Third Movement vii. Interlude (Allegro appassionato)viii. Aria (Alto Solo) (Adagio piu tosto largo)ix. Double Chorus (Finale) (Adagio pietoso e molto cantabile-Allegro moderato-Allegro molto)
Tchaikovsky famously described Sergei Taneyev as “the finest contrapuntist in Russia.” This is clearly demonstrated in At the Reading of a Psalm, comprised of three main movements, each subdivided into three sections. The repeating melodic motifs, as well as a refined set of harmonic connections between the individual sections, give the cantata a deep sense of musical architecture and Taneyev’s command of counterpoint can be heard throughout. The work is based on a poem by the 19th-century poet and religious philosopher Aleksey Khomyakov, and is dedicated to the memory of his late mother, who often read the poetry of Khomyakov to him. Offering moments of grandeur as well as passages of contemplation, the cantata is a testament to the composer’s genius. Serge Koussevitzky conducted the premiere in 1915 wartime Petrograd, a few months before Taneyev’s death.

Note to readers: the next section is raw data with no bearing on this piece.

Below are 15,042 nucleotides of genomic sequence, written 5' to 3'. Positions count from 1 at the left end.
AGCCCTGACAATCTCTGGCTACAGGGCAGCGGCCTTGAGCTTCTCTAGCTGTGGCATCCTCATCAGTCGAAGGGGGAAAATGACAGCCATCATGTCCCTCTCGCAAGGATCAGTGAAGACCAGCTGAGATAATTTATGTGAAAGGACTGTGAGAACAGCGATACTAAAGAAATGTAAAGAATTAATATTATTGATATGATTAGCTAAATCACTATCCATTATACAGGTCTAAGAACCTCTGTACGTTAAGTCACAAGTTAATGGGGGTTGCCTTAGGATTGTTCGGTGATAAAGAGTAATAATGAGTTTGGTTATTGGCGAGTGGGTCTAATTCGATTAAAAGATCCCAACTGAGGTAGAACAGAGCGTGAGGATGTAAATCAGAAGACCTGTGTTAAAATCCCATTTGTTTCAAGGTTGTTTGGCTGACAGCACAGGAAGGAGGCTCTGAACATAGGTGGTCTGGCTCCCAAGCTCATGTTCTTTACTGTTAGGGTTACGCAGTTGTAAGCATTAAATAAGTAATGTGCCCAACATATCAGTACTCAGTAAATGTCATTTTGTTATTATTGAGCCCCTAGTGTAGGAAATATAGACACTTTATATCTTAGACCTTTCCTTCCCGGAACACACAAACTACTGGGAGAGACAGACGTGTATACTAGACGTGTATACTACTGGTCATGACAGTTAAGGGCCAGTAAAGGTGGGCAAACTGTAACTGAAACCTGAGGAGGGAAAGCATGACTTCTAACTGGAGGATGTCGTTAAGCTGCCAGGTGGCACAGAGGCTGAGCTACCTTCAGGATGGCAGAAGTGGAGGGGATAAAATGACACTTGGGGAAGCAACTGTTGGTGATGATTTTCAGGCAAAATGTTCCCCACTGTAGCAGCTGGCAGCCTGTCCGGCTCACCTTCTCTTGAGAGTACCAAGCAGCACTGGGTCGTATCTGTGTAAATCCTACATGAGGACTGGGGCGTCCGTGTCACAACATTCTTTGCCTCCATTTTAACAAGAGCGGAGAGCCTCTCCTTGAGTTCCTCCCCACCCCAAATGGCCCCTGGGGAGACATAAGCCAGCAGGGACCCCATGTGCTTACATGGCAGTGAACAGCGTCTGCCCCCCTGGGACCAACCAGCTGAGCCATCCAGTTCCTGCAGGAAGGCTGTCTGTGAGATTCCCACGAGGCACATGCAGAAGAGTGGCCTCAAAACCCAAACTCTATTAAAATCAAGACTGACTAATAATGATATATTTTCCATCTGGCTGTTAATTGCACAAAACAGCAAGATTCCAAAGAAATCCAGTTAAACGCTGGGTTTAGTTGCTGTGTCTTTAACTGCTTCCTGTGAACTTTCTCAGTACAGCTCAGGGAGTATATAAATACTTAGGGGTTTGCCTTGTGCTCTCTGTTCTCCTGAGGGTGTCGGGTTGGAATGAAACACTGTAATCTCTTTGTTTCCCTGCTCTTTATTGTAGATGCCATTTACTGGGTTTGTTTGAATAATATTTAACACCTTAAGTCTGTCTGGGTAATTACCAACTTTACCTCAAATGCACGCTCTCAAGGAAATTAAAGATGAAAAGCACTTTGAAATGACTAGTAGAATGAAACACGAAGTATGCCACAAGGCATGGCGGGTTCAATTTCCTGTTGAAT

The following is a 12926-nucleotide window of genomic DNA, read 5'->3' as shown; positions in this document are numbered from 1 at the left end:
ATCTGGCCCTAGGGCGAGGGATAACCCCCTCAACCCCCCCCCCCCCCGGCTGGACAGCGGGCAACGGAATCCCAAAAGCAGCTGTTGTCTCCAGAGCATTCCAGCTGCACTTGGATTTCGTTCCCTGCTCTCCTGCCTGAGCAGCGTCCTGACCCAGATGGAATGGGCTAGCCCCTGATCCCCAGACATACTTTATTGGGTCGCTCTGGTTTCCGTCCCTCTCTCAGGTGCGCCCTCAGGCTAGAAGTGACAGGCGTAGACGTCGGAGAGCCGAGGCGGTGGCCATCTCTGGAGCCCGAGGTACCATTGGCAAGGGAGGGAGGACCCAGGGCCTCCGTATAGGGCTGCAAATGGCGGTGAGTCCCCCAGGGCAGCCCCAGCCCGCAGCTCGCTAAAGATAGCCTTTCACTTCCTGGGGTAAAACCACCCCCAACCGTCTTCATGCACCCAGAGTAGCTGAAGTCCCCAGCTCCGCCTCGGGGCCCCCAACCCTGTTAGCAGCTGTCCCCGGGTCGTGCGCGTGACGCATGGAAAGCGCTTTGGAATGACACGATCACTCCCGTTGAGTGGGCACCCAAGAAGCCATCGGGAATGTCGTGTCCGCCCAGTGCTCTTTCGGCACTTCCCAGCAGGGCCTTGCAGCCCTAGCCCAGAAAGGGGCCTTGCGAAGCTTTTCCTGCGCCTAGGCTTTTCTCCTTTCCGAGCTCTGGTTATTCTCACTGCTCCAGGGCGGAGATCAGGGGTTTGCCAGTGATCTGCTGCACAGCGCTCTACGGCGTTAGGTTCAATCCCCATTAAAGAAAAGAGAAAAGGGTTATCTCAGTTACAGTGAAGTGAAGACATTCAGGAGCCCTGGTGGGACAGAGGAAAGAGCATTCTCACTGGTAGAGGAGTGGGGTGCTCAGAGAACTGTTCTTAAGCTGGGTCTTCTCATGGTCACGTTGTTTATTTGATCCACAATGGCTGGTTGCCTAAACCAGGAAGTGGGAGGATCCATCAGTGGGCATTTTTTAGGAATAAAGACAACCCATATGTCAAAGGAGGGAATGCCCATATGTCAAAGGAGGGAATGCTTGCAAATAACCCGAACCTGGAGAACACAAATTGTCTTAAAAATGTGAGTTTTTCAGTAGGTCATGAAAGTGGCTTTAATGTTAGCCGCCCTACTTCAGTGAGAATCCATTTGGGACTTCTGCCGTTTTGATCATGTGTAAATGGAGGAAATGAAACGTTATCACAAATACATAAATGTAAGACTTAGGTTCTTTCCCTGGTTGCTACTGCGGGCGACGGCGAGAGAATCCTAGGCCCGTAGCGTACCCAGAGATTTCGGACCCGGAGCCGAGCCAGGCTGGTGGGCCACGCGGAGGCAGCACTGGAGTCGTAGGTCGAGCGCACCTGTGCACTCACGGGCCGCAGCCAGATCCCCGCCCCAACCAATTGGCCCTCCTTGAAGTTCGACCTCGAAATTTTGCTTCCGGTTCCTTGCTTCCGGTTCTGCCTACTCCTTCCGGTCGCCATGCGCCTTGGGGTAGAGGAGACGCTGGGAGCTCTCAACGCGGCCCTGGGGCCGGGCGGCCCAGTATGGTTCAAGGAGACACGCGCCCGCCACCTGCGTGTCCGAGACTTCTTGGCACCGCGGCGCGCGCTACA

Tickets: Priced at $25–$65, tickets are available at carnegiehall.org, by calling CarnegieCharge at 212.247.7800, or visiting the box office at 57th St & 7th Ave. Ticket holders will need to follow the venue’s guidelines and show proof of full vaccination against COVID-19 using a vaccine approved by the World Health Organization (WHO) in order to enter the building.
|American Symphony Orchestra
Now in its 60th season, the American Symphony Orchestra was founded in 1962 by Leopold Stokowski, with the mission of providing music within the means of everyone. Music Director Leon Botstein expanded that mission when he joined the ASO in 1992, creating thematic concerts that explore music from the perspective of the visual arts, literature, religion, and history, and reviving rarely performed works that audiences would otherwise never have a chance to hear performed live.